Indie Authors, Use These 5 Tips to Maximize Your Facebook Posts

by | Sep 8, 2016 | Book Marketing Basics, Social Media for Authors

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The last few weeks we’ve talked about how to create picture-perfect images for Instagram and other social media, how to write an epic blog post, and how to harvest the epic marketing power of Facebook.  So today, I’m going to lead you further down the online marketing path by talking about how you can pull the most engagement out of your Facebook posts. This should really help maximize the social media aspect of your book marketing plan.

It used to be that Facebook posts unrelated to ads did quite well. This isn’t always the case anymore. And, since I don’t like to be forced into the ad funnel, I’ve done some research to find out if there was a better way to create engaging posts without spending money. Here’s what I found:

Pictures: Facebook posts with pictures drive more engagement. Period. Did you know that with the right picture you could boost your engagement by as much as 179%? To do so, you must find quality images. Images with stunning views, lovely scenery, smiling faces, you get the idea. Trip Advisor has turned this into an art form – they create simple yet stunning images and are able to foster great discussion. Check out their page to see this in action and get some great ideas for yourself. For example, a beautiful picture of a waterfall with the simple phrase: “Caption this,” got over 251 likes and 30 shares.

Memes: While memes are fun and great for sharing, they don’t really help with your engagement. For example, I shared a meme that got in excess of 300 shares (it was pretty darned funny) but it didn’t boost my engagement overall. So stick with stuff that’s relevant to your audience or even tied in some way to your book. Also, make sure to brand all your images with your web address so when that one Facebook post goes viral, people know how to find you. Once again, Canva can help you with this.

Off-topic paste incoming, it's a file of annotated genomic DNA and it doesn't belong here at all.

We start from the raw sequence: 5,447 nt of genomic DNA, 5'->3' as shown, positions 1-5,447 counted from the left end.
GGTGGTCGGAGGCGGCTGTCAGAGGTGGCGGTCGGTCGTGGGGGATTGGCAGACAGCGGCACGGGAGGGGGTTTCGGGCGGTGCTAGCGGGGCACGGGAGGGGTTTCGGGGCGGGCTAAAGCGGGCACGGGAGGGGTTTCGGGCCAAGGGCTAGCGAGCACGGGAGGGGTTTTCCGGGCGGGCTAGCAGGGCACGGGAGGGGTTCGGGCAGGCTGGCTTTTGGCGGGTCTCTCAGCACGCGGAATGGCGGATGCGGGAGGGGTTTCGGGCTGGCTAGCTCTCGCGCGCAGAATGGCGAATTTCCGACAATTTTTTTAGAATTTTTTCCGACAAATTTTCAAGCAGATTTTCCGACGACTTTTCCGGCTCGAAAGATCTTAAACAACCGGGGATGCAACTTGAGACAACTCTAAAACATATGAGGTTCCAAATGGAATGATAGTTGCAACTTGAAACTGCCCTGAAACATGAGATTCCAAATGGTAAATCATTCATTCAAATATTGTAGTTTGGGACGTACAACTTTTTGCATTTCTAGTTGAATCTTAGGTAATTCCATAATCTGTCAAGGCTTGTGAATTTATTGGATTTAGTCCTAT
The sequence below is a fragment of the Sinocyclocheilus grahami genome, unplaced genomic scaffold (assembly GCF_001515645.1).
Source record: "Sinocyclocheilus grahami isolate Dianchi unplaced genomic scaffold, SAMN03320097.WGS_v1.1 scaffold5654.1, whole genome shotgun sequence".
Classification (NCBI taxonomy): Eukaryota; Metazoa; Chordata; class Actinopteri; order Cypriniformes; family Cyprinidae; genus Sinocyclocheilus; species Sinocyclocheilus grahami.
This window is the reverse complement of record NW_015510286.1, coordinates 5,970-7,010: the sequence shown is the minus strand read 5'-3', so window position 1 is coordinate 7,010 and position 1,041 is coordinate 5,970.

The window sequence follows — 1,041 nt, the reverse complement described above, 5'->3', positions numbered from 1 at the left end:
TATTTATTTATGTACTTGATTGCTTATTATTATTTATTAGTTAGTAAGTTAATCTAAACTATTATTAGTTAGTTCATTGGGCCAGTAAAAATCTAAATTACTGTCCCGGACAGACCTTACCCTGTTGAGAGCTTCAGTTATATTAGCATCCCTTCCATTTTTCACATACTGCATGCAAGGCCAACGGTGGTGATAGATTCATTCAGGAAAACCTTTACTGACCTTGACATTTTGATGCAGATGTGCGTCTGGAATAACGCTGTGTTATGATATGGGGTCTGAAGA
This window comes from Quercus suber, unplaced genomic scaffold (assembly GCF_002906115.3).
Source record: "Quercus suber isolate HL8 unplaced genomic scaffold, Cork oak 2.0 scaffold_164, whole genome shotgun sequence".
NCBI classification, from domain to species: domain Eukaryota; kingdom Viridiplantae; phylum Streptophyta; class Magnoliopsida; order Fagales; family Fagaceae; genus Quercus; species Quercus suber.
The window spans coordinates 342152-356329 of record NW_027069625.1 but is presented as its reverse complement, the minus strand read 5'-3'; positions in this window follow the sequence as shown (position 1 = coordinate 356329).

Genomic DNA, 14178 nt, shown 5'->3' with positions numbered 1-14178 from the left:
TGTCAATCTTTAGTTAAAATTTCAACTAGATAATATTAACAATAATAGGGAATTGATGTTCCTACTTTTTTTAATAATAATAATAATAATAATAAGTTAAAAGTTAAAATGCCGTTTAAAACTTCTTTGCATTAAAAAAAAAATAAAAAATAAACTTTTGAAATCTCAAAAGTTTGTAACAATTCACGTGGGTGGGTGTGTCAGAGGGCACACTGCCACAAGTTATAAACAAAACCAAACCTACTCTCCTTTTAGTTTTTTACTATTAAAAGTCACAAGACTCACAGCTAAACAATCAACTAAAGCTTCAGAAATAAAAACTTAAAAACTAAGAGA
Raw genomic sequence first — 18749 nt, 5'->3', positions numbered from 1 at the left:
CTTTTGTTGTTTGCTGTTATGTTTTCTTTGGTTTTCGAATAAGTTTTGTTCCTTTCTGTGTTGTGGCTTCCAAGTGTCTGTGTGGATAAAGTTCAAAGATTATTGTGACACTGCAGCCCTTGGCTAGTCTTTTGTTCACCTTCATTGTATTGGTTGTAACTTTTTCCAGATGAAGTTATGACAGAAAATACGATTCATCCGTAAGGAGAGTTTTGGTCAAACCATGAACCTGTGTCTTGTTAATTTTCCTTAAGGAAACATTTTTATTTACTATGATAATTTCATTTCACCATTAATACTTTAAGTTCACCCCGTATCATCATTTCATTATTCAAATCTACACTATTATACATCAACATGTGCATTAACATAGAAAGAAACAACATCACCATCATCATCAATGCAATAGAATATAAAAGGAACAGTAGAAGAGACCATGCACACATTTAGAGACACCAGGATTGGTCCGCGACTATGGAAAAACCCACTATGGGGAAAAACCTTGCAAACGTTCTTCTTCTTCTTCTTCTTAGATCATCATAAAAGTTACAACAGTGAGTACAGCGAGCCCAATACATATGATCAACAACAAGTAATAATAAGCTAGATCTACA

Posting Time:  While making the most of the time you post is subject to your audience demographics, I find that that highest engagement is on a Sunday, which tends to increase by 52.9%. The best posting time window seems to be 10-11am EST. I know that’s early for you West Coasters (even more so if you live in Alaska or Hawaii), but if you’re really trying to build engagement, it could be worth setting an early alarm on a Sunday. Or schedule your Facebook post for the time you want it to appear.

Talking points:  I mentioned Trip Advisor’s simple “Caption this” on their image. Did you also know that questions drive 162% more engagement? And I’ve tested this on both my personal profile and our Fan Page. It doesn’t have to be rocket science either. A simple “Do you agree?” can give your engagement a significant boost.

Post length: Three years ago, shorter was better on Facebook, but like so many things, that’s no longer true. Posts with 150-200 characters get on average 238 shares. Wow, right? I posted “5 Things I Learned This Week,” right after Prince died. It was really just about this odd new world where rockers from our youth are dying off. I wrote it, figuring no one would see it or care, but it got a lot of likes (in excess of 100) and a ton of shares as well.

What’s the takeaway here? There’s definitely still a lot of bite within Facebook, but indie authors (and other marketers) need to change as Facebook changes. Pay attention to what you’re clicking on, and then make your posts follow those guidelines.


  1. Kris

    Great points here! Thanks for writing these guidelines. West Coasters like myself could try Buffer ( – a free post scheduling app – to get around the time difference. I use it to schedule early posts and tweets when I’m traveling and so forth.

    • Penny Sansevieri

      Kris really good idea, thank you for sharing this one!



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